People across the city have been showing off their horticultural talents by spending more time tending to their gardens and house plants during lock-down.
With many of us at home and a period of good weather, Sheffield residents are nurturing their love of the outdoors by showing their gardens some extra love.
And it’s not just our outdoor spaces that are being spruced up. Our trusty indoor plants are suddenly getting extra attention as we start to appreciate them more than ever before.
Social media has been awash with people showing gratitude for their greenery since lockdown measures came into force, with many finding simple and fun ways to get all the family involved.
From using loo rolls to spare egg boxes, planting seeds and veggies has never been easier and it’s a great way to keep the kids entertained as well as giving them a sense of responsibility during this period.
Ian Turner, Parks and Public Realm Manager and Curator of the Sheffield Botanical Gardens, said:
“Growing fruit and vegetables can be really simple and a fun and cost-effective way to get fresh produce, whilst also keeping the little ones entertained.
“Seeds from chillies, tomatoes, lemons and oranges can all be used to start growing plants. And whilst it may take oranges and lemons some time to appear, you could get fresh chillies and tomatoes this year.
“For the best chance of germination, pick the fattest looking seeds and try sowing them in a small pot of compost on a windowsill. Don’t forget to put holes in the pot for drainage.
“We’re all looking for ways to add some excitement at the moment so if you’re feeling really adventurous, why not try growing lychee, avocado and even a piece of root ginger, all from the vegetable section of a supermarket.”
And there’s no need to go out and buy new plant pots. Everyday household waste items can provide a suitable starter home for most seedlings.
With summer on the horizon and the warmer weather making a very welcome return, it’s the perfect time to start preparing our gardens, creating veggie patches or digging out those forgotten packets of seeds in the kitchen drawer.
Tidying up your garden in the next few weeks by pruning roses, dead heading pansies or violas or cutting down your own daffodils will get your garden set for the summer as well as helping to brighten up your home.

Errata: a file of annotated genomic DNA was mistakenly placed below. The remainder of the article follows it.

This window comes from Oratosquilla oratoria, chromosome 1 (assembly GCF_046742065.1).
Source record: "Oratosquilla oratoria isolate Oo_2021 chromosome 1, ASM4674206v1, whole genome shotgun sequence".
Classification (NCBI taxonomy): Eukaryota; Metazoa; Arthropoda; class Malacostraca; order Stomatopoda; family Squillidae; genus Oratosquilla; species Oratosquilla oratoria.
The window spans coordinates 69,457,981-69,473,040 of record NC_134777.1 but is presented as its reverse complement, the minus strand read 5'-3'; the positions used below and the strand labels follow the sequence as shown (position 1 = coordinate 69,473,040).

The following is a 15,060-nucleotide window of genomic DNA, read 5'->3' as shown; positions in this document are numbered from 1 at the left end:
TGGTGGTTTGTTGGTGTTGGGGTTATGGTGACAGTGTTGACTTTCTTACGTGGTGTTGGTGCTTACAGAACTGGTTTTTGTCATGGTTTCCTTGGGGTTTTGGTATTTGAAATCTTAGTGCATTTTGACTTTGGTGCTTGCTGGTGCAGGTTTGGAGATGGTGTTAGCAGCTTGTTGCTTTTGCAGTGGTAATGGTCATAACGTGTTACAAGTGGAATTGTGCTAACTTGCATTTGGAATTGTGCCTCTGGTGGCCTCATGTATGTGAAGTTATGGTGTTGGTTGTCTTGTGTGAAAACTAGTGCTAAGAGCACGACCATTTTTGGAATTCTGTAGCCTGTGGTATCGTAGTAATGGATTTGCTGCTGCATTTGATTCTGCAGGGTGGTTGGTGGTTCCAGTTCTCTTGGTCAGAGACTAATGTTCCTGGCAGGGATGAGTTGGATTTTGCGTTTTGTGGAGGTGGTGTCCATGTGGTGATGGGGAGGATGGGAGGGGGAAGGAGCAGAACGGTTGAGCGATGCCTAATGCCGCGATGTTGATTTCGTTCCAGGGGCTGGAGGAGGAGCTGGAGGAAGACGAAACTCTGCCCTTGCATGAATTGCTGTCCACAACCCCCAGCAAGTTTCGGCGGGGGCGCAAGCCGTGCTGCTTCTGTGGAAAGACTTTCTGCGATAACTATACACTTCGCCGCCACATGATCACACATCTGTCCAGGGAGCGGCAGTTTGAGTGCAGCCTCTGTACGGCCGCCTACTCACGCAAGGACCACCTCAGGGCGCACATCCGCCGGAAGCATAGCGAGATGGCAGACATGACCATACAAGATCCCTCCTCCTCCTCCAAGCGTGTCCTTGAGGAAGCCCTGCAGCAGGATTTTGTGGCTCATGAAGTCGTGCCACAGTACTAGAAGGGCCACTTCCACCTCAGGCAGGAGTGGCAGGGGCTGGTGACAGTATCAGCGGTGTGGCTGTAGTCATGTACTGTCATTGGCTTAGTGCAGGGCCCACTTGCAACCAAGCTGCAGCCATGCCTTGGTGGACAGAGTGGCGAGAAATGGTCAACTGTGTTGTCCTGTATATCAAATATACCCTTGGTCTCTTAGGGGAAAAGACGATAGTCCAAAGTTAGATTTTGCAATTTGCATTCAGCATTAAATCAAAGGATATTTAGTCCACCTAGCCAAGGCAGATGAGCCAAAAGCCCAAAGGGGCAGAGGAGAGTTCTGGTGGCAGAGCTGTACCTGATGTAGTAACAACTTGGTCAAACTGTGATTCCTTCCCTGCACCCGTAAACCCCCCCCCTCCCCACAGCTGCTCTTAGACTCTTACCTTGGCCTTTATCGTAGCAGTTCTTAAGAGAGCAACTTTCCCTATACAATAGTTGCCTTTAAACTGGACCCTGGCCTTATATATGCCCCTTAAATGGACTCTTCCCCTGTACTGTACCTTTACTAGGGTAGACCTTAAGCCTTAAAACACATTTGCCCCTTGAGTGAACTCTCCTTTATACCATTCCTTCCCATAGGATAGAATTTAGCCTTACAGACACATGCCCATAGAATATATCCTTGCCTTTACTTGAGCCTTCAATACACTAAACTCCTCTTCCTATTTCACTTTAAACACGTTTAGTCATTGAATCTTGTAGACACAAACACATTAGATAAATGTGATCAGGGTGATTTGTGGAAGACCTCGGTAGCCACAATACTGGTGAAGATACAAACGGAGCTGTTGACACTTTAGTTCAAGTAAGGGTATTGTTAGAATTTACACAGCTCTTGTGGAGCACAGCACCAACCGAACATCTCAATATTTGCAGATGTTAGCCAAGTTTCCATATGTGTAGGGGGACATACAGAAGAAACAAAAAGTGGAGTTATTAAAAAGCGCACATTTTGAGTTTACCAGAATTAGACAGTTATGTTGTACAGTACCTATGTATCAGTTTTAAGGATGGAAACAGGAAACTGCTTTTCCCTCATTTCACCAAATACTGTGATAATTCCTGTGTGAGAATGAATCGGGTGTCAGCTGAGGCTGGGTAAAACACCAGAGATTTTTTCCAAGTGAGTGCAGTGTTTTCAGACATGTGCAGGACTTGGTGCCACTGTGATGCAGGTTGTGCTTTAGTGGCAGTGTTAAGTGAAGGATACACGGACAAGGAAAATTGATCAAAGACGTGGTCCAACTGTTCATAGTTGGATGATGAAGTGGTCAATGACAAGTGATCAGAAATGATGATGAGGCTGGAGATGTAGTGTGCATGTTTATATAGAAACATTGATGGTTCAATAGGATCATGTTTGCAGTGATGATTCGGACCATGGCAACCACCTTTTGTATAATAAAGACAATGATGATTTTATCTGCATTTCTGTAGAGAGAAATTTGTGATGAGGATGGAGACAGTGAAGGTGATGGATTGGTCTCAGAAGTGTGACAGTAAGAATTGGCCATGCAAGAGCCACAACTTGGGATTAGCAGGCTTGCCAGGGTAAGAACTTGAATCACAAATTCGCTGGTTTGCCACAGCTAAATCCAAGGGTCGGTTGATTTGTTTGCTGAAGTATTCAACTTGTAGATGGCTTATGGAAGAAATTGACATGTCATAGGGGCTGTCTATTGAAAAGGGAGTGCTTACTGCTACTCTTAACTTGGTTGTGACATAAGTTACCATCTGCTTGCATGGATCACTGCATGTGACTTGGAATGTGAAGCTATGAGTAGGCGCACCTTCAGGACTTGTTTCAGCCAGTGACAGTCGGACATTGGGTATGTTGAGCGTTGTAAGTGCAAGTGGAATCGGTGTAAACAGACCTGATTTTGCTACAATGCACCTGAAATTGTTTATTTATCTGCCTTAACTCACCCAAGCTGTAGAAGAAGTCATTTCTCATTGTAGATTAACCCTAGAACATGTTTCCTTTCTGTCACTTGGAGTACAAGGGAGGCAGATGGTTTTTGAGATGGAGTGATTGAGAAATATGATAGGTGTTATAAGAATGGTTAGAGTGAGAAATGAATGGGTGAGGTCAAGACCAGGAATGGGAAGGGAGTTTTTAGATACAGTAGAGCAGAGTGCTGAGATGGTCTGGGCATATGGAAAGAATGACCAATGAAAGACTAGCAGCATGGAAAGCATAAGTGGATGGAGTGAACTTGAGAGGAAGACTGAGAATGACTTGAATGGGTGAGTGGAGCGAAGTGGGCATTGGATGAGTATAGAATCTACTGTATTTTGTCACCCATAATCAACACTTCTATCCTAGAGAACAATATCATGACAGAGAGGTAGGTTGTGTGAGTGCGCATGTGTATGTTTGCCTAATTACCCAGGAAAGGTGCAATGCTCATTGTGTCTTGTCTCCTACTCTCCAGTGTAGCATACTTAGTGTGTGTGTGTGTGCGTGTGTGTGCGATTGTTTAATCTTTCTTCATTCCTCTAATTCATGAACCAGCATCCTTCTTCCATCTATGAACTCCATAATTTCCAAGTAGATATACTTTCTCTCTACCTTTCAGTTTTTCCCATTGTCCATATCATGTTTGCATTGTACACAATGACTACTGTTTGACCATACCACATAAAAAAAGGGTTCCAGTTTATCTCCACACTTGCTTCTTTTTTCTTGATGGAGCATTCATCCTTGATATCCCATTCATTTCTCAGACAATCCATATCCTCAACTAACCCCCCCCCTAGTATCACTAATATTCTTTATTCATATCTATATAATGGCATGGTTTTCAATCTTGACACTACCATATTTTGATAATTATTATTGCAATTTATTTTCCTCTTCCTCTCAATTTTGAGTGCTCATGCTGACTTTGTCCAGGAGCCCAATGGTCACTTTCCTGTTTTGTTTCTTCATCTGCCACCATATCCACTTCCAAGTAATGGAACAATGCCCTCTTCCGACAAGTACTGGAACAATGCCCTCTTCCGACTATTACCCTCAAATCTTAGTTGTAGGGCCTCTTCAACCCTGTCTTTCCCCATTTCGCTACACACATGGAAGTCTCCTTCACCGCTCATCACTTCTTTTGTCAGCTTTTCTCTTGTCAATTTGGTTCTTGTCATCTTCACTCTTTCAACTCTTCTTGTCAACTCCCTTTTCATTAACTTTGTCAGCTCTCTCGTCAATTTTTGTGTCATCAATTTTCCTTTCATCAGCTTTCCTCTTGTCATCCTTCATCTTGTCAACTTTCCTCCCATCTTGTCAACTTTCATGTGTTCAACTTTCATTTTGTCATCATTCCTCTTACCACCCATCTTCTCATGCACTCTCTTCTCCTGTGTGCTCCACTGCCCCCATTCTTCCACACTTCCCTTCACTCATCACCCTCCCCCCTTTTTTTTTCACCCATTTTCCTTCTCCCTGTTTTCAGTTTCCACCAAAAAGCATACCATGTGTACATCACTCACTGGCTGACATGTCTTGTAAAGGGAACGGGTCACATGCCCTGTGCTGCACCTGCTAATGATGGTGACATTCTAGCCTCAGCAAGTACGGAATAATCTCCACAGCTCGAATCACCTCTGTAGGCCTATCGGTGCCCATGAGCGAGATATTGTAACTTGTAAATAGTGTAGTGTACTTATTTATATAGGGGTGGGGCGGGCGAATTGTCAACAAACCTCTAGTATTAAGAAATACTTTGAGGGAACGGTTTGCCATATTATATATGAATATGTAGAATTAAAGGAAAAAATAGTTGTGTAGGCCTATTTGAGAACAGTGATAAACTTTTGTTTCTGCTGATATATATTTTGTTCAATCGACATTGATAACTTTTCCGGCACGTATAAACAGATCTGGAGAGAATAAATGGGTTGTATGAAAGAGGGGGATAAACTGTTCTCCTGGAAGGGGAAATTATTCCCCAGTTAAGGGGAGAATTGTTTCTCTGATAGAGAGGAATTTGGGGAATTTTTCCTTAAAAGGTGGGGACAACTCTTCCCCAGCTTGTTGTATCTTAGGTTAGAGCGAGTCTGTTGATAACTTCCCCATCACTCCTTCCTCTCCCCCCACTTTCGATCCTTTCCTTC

This all makes way for new buds to form and an array of colours to return later in the year.
Evidence shows that going outside, getting some vitamin D and using your hands can benefit your mental health. Not only that, but it can also make putting food on the table that much easier during this period of lock-down.
Whilst we’re unable to visit garden centres to purchase our usual items, starting a vegetable garden can be achieved both indoors and outdoors, by using everyday items from your fridge.
It also comes hand in hand with starting a compost pile, using leftover vegetables and unwanted cardboard.
“If you’re new to gardening, start small with just a few pots of plants and look after them. Make sure they have good drainage and don’t over-water them. There’s lots of advice on the internet to help but also, just try things out!”
Check out Sheffield PlantSwap – a great local Facebook page for plant enthusiasts, offering handy tips and advice.
With green bin collections now continuing as normal across the city, it’s a perfect time to tidy up your plants, spruce up your seedlings and get creative with a variety of veggies.
Sheffield and Rotherham Wildlife Trust have recently launched ‘Nature Natters’ a new initiative to help people feel less lonely and more connected to nature during social distancing.
Cabinet member for Culture, Parks and Leisure at Sheffield City Council, Councillor Mary Lea said:
“Nature, wildlife and gardening can be a real morale booster during difficult times. It gives us something to focus on and is a great way to take our minds off current worries.
“With social distancing and lock-down measures remaining increasingly important, many of us are having to spend more time at home and so, improving our environment with foliage can be really valuable.
“Sheffield is renowned for its green spaces and for very good reason. But whilst many public places are off limits for the time being, we could all use this period to tend to our own plants, whilst simultaneously looking after our well-being.”
National Gardening Week runs from Monday 27 April to Sunday 3 May 2020 and is the biggest celebration of gardening in the UK.
The annual event has grown in popularity every year with thousands of people sharing their ‘passion for plants’ around the country and talking about what they’ve grown on social media.